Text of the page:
If you thought Amy Schumer’s shtick was limited to crude R-rated comedy, her latest landed a tame(r) PG-13. The Broken Lizard troupe is also back with a sequel to their most popular property.
Do you remember ‘Shallow Hal’, the movie that tested Jack Black’s star power? ‘I Feel Pretty‘ has a similar premise, but instead of preaching acceptance of people for who they are, it turns the moral inward. Schumer stars as her curvy self, only with no self-esteem. After bonking her head at the gym, she’s left with a brain trauma that allows her to see her reflection as an extremely fit young lady. Unaware that her body type hasn’t changed, this unrealistic self image reverses her self-esteem, boosting her confidence and giving her everything she ever lacked. Although it sounds predictable, word has it that ‘I Feel Pretty’ is quite entertaining.
Since breaking out with the original ‘Super Troopers’, the Broken Lizard crew haven’t been able to replicate the cult success or comedic genius of the cop comedy that landed them on the map (although I have soft spot for ‘Club Dread’). 17 years later, the squad is back with a crowd-sourced sequel that’s easily the best thing they’ve offered since giving us the line “I don’t want a large Farva.”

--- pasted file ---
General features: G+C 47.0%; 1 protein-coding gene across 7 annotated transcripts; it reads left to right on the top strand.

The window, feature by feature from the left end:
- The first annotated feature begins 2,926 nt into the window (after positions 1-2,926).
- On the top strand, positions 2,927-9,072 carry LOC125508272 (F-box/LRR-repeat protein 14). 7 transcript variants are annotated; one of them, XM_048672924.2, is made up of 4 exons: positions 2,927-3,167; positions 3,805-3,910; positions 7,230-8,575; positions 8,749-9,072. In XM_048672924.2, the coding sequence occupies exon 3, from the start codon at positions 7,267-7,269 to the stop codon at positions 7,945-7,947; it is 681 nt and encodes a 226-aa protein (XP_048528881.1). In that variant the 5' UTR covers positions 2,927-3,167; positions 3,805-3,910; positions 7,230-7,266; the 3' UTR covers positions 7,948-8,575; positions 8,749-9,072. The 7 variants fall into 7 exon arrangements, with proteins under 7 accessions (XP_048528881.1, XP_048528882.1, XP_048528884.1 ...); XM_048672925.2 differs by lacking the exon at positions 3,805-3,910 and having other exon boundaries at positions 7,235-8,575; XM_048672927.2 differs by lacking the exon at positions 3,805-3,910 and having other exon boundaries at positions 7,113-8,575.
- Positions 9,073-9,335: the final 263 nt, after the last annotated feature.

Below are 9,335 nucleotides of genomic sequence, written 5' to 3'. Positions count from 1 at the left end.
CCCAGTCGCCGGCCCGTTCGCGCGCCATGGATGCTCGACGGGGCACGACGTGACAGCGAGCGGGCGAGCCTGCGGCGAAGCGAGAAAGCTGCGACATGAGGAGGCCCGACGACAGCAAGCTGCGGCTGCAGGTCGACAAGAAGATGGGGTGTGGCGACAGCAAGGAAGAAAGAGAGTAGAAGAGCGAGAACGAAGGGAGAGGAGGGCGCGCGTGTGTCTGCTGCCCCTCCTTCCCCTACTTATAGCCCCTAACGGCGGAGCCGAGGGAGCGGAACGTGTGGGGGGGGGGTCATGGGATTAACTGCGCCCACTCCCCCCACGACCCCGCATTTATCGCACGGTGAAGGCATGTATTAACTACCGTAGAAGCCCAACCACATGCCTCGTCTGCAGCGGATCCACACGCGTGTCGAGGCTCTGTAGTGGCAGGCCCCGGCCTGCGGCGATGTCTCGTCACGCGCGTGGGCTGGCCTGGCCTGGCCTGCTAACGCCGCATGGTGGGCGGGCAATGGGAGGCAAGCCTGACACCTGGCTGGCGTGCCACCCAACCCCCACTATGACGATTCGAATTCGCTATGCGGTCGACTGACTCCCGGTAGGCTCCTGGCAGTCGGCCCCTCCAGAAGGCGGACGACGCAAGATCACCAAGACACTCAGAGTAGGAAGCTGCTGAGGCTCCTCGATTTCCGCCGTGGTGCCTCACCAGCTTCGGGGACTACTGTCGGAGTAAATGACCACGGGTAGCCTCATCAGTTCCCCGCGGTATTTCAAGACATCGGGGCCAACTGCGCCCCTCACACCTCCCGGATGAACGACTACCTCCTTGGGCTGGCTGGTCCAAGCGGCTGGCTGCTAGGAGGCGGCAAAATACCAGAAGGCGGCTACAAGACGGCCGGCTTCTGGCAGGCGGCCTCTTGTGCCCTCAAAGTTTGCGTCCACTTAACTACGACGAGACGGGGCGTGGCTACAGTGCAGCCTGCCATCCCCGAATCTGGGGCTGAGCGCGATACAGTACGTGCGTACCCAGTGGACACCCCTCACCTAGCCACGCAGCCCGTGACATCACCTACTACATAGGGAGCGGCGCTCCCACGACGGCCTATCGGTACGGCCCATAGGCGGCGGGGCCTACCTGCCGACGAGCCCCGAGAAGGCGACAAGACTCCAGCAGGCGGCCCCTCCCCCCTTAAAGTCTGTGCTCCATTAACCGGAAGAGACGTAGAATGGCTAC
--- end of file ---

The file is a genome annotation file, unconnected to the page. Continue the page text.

In ‘Super Troopers 2‘, when it’s discovered that a small Canadian border town is actually a U.S. property, the gang is reunited to patrol the new territory while the transition takes place. The end product is a hilarious, over-the-top reunion that’s loaded with Canadian jokes and the same type of shenanigans as the original. I feared it would simply attempt to duplicate all the same gags from the last movie (like ‘Anchorman 2’), but it’s a much better sequel than that.
In Lionsgate’s new thriller ‘Traffik‘, a pair of couples head to a secluded rental property in the mountains to celebrate a recent success. En route, they have a ‘Hills Have Eyes’ run-in with a biker gang that comes back to haunt them during their long weekend. The trailer makes ‘Traffik’ look like a generic 1990s thriller, which might not be a bad thing. Paula Patton and Omar Epps star, with William Fichtner, Missi Pyle, Dawn Olivieri and Roselyn Sanchez in co-starring roles.
My Expression When Someone States the Obvious